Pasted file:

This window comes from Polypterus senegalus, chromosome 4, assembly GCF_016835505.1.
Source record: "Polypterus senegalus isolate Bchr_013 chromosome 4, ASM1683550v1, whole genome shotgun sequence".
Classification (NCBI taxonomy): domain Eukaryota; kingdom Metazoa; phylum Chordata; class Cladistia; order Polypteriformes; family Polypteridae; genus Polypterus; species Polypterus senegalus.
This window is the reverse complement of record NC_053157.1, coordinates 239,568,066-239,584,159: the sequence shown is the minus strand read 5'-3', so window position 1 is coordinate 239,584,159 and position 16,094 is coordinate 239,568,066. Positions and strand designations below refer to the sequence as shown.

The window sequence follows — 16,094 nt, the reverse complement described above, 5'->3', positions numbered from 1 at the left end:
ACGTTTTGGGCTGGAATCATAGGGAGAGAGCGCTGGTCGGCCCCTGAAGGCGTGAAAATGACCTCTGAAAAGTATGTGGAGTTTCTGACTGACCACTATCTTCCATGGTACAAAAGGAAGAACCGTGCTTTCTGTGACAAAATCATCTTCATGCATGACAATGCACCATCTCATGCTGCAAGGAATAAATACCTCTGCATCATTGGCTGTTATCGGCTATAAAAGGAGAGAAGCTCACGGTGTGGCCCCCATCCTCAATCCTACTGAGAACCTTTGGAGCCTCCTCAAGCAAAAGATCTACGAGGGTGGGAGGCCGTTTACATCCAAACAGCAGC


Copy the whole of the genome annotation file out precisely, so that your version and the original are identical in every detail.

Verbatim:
This window comes from Polypterus senegalus, chromosome 4, assembly GCF_016835505.1.
Source record: "Polypterus senegalus isolate Bchr_013 chromosome 4, ASM1683550v1, whole genome shotgun sequence".
Classification (NCBI taxonomy): domain Eukaryota; kingdom Metazoa; phylum Chordata; class Cladistia; order Polypteriformes; family Polypteridae; genus Polypterus; species Polypterus senegalus.
This window is the reverse complement of record NC_053157.1, coordinates 239,568,066-239,584,159: the sequence shown is the minus strand read 5'-3', so window position 1 is coordinate 239,584,159 and position 16,094 is coordinate 239,568,066. Positions and strand designations below refer to the sequence as shown.

The window sequence follows — 16,094 nt, the reverse complement described above, 5'->3', positions numbered from 1 at the left end:
ACGTTTTGGGCTGGAATCATAGGGAGAGAGCGCTGGTCGGCCCCTGAAGGCGTGAAAATGACCTCTGAAAAGTATGTGGAGTTTCTGACTGACCACTATCTTCCATGGTACAAAAGGAAGAACCGTGCTTTCTGTGACAAAATCATCTTCATGCATGACAATGCACCATCTCATGCTGCAAGGAATAAATACCTCTGCATCATTGGCTGTTATCGGCTATAAAAGGAGAGAAGCTCACGGTGTGGCCCCCATCCTCAATCCTACTGAGAACCTTTGGAGCCTCCTCAAGCAAAAGATCTACGAGGGTGGGAGGCCGTTTACATCCAAACAGCAGC